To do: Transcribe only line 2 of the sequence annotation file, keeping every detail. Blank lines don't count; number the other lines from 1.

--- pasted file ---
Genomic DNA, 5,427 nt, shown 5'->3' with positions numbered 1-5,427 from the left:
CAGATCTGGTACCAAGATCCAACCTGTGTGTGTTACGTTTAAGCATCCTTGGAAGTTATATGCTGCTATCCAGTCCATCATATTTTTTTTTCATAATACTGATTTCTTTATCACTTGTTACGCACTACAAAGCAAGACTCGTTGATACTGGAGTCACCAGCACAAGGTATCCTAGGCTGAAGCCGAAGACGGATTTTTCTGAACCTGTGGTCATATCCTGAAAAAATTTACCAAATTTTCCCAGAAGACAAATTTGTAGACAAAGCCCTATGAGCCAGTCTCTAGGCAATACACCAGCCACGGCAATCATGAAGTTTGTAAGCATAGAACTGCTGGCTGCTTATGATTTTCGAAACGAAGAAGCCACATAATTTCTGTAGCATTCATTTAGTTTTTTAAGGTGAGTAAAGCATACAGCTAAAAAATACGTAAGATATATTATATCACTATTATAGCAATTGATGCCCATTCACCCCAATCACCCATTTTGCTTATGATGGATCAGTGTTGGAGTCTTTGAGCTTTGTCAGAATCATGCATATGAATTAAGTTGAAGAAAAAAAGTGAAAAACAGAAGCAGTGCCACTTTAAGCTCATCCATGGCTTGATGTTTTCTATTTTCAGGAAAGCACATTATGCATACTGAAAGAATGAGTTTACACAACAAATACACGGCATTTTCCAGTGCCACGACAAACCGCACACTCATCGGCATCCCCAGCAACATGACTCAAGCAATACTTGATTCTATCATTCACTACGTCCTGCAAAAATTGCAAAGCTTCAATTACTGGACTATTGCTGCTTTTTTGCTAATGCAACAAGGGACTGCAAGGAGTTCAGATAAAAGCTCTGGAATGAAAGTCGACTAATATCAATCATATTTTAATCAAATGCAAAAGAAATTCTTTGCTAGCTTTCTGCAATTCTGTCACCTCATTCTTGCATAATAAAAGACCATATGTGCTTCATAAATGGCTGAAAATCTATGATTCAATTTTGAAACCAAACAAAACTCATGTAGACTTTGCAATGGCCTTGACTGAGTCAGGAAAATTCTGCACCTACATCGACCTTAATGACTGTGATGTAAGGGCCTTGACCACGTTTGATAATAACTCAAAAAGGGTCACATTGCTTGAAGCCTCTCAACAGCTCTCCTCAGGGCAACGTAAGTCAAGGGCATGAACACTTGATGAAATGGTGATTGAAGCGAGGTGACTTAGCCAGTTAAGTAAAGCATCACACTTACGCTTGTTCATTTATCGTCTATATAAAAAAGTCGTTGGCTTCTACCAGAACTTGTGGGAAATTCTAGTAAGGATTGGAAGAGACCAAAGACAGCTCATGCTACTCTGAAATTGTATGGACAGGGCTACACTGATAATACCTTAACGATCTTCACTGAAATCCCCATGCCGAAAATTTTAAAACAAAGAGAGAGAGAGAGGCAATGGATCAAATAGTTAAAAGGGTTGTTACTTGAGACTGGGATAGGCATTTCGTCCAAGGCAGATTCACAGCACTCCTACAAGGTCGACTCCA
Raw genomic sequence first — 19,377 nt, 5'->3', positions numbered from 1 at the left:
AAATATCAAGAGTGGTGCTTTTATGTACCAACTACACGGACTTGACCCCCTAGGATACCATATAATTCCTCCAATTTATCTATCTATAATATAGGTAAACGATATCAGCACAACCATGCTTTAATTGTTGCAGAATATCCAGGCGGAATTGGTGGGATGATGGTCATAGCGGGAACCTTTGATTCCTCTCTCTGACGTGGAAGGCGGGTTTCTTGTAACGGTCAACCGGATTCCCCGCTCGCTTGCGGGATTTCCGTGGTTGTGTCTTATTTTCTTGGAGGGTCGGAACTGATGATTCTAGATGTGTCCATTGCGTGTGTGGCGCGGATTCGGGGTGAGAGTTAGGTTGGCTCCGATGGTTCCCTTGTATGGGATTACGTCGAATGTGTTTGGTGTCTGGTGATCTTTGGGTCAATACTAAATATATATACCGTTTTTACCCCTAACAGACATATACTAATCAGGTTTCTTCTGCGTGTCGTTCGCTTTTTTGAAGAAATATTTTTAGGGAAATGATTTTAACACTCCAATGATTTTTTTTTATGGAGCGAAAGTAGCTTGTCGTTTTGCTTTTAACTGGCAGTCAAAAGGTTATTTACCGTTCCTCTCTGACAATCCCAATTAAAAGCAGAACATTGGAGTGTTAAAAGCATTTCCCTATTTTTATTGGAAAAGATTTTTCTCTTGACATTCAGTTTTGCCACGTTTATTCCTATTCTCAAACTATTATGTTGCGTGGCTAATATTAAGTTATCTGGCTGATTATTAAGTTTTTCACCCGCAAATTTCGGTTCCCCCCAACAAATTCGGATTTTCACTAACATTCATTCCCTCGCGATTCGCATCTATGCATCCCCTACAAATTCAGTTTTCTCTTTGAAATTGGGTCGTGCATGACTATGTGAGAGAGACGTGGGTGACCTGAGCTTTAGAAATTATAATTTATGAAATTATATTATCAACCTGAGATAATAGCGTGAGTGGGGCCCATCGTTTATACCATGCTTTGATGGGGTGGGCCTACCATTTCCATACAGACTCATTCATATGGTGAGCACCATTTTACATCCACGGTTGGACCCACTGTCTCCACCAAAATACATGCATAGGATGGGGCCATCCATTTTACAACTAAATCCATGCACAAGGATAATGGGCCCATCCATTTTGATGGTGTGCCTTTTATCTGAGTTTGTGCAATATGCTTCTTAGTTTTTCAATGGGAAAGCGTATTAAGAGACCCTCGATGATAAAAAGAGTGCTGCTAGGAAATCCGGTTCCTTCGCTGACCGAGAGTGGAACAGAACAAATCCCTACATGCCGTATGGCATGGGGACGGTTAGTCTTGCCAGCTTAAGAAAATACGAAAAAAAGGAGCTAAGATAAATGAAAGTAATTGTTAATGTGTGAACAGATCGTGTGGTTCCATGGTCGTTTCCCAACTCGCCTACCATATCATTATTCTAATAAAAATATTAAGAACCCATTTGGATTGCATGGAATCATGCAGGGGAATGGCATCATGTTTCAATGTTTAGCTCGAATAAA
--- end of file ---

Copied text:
CAGATCTGGTACCAAGATCCAACCTGTGTGTGTTACGTTTAAGCATCCTTGGAAGTTATATGCTGCTATCCAGTCCATCATATTTTTTTTTCATAATACTGATTTCTTTATCACTTGTTACGCACTACAAAGCAAGACTCGTTGATACTGGAGTCACCAGCACAAGGTATCCTAGGCTGAAGCCGAAGACGGATTTTTCTGAACCTGTGGTCATATCCTGAAAAAATTTACCAAATTTTCCCAGAAGACAAATTTGTAGACAAAGCCCTATGAGCCAGTCTCTAGGCAATACACCAGCCACGGCAATCATGAAGTTTGTAAGCATAGAACTGCTGGCTGCTTATGATTTTCGAAACGAAGAAGCCACATAATTTCTGTAGCATTCATTTAGTTTTTTAAGGTGAGTAAAGCATACAGCTAAAAAATACGTAAGATATATTATATCACTATTATAGCAATTGATGCCCATTCACCCCAATCACCCATTTTGCTTATGATGGATCAGTGTTGGAGTCTTTGAGCTTTGTCAGAATCATGCATATGAATTAAGTTGAAGAAAAAAAGTGAAAAACAGAAGCAGTGCCACTTTAAGCTCATCCATGGCTTGATGTTTTCTATTTTCAGGAAAGCACATTATGCATACTGAAAGAATGAGTTTACACAACAAATACACGGCATTTTCCAGTGCCACGACAAACCGCACACTCATCGGCATCCCCAGCAACATGACTCAAGCAATACTTGATTCTATCATTCACTACGTCCTGCAAAAATTGCAAAGCTTCAATTACTGGACTATTGCTGCTTTTTTGCTAATGCAACAAGGGACTGCAAGGAGTTCAGATAAAAGCTCTGGAATGAAAGTCGACTAATATCAATCATATTTTAATCAAATGCAAAAGAAATTCTTTGCTAGCTTTCTGCAATTCTGTCACCTCATTCTTGCATAATAAAAGACCATATGTGCTTCATAAATGGCTGAAAATCTATGATTCAATTTTGAAACCAAACAAAACTCATGTAGACTTTGCAATGGCCTTGACTGAGTCAGGAAAATTCTGCACCTACATCGACCTTAATGACTGTGATGTAAGGGCCTTGACCACGTTTGATAATAACTCAAAAAGGGTCACATTGCTTGAAGCCTCTCAACAGCTCTCCTCAGGGCAACGTAAGTCAAGGGCATGAACACTTGATGAAATGGTGATTGAAGCGAGGTGACTTAGCCAGTTAAGTAAAGCATCACACTTACGCTTGTTCATTTATCGTCTATATAAAAAAGTCGTTGGCTTCTACCAGAACTTGTGGGAAATTCTAGTAAGGATTGGAAGAGACCAAAGACAGCTCATGCTACTCTGAAATTGTATGGACAGGGCTACACTGATAATACCTTAACGATCTTCACTGAAATCCCCATGCCGAAAATTTTAAAACAAAGAGAGAGAGAGAGGCAATGGATCAAATAGTTAAAAGGGTTGTTACTTGAGACTGGGATAGGCATTTCGTCCAAGGCAGATTCACAGCACTCCTACAAGGTCGACTCCA